Where Did It All Go Wrong? Here…

In the end, True Blood wasn’t really about any of these things, or if it was, it approached such nuanced themes with the grace of a bulldozer. Scenes in which vampires were kidnapped and killed by humans opposed to their integration into society were obvious nods to the lynching of Jim Crow-era black people, a metaphor confused by the fact many of the vampires wanted a human holocaust, so who are we really rooting for here? Even when the show approached more personal issues it goofed up. It was hard to feel for anyone addicted to V when everyone on it was having such a bloody lovely time.

Ultimately, before the show could explore any of these themes further, it doomed itself by muddying the premise that had brought its audience in to begin with. We came for a show that had one central intriguing theme. We stuck it out through the introduction of werewolves, shapeshifters and witch doctors. We were really clinging on by the time Sookie realised she was a fairy (“I’m a fairy? How f—ing lame…” Yes Sookie, quite). But by the time the show decided to add werepanthers to the mix? Well, life’s too short, it really is…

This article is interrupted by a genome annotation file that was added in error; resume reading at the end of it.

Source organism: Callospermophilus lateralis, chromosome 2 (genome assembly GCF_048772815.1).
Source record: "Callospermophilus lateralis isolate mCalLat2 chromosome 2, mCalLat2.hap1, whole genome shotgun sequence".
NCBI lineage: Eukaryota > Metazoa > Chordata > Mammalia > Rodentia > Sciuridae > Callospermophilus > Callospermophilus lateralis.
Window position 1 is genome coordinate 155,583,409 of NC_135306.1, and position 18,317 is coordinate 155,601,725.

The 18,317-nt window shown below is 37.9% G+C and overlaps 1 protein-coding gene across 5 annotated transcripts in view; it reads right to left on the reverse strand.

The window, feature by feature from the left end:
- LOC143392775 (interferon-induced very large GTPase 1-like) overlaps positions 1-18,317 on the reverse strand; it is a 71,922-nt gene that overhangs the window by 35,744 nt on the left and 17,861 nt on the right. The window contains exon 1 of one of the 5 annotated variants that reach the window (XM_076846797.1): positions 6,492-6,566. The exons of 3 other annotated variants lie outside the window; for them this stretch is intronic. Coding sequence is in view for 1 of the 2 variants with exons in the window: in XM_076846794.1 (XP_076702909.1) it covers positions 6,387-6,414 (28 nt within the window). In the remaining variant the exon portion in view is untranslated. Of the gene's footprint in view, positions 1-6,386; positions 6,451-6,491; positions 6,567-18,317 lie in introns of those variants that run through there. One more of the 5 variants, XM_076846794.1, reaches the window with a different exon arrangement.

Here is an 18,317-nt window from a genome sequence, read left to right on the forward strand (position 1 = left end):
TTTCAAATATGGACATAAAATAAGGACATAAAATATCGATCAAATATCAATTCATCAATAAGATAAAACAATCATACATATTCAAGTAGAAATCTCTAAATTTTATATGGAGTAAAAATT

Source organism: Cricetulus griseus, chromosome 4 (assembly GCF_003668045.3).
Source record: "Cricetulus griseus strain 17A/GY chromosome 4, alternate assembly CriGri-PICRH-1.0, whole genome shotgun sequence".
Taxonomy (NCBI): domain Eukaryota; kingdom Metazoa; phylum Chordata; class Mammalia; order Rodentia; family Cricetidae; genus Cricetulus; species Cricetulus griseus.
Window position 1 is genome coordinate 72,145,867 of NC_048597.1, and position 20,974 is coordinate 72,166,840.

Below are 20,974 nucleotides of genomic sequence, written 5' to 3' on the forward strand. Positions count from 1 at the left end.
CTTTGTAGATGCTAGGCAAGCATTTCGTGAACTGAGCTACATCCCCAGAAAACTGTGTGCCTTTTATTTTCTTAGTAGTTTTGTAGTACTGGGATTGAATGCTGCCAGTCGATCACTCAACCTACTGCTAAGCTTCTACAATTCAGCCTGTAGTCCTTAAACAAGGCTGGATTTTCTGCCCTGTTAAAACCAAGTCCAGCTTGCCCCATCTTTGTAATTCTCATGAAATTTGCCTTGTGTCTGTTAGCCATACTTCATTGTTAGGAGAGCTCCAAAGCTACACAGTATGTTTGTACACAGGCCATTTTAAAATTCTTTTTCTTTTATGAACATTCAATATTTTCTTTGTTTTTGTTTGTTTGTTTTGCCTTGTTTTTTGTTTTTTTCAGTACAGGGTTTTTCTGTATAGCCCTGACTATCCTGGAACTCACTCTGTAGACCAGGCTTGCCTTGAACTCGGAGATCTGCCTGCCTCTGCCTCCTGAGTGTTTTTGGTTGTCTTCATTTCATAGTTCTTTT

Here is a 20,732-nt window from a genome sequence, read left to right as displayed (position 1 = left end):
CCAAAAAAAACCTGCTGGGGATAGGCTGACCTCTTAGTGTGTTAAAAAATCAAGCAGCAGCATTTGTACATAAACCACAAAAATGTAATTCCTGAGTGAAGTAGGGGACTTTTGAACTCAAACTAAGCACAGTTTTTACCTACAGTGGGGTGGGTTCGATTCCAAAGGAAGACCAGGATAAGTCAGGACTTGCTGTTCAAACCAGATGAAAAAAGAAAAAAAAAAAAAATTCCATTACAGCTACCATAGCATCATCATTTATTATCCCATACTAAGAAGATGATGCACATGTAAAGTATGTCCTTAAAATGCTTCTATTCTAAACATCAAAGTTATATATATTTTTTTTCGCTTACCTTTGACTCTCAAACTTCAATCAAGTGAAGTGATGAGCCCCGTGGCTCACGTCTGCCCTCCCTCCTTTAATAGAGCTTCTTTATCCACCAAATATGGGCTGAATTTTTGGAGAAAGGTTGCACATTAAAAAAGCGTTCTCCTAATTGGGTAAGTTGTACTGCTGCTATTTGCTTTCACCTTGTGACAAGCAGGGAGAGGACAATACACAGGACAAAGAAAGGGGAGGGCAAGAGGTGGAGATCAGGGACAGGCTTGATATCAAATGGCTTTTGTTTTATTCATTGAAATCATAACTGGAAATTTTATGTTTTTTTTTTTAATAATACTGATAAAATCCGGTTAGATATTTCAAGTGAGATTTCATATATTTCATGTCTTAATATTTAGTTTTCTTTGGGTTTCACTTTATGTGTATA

Few TV shows’ descent into tedium have been as disappointing as True Blood’s was. In the beginning, there was much to love. Sookie was an extremely likable lead. Trying to work out what Bill’s accent would do on any given week was a lot of fun. Medium Lafayette (played with such charm by the late Nelsan Ellis) is one of the decades great small screen characters. The show gave the world Alexander Skarsgård. The character of a bequiffed 3,000-year-old ancient vampire king, Russell Edgington, was an absolute blast. But after three seasons, it was clear the show had absolutely no idea where it was going. After five — Alan Ball’s last season, incidentally — poor writing, reduced production values and key plot points that were picked up and discarded within an episode were becoming commonplace. Ultimately, True Blood lasted seven seasons, with former Friends writer Brian Buckner helming the last two.

Joss Whedon’s immortal Buffy The Vampire Slayer lasted one season more than True Blood. It was also a show that could be pretty sexy when it wanted to be, and yet rarely dragged, covered big themes well, and left a fandom aching when it ceased to be. Because here’s the thing with sex. It’s great and all, but after a while, it gets boring if you don’t have anything to talk about between the messy bits. Vampires should never be boring. By the end of True Blood, the only thing its fandom was aching for was to plunge a stake into its tired heart.

James McMahon
James McMahon is a journalist from the north of England, though he currently lives in east London with his wife and Ramones records. He was formerly the editor of Kerrang! magazine for absolutely ages, and now writes for Vice, The Big Issue and The Observer. He likes Bigfoot, Xbox and crisps.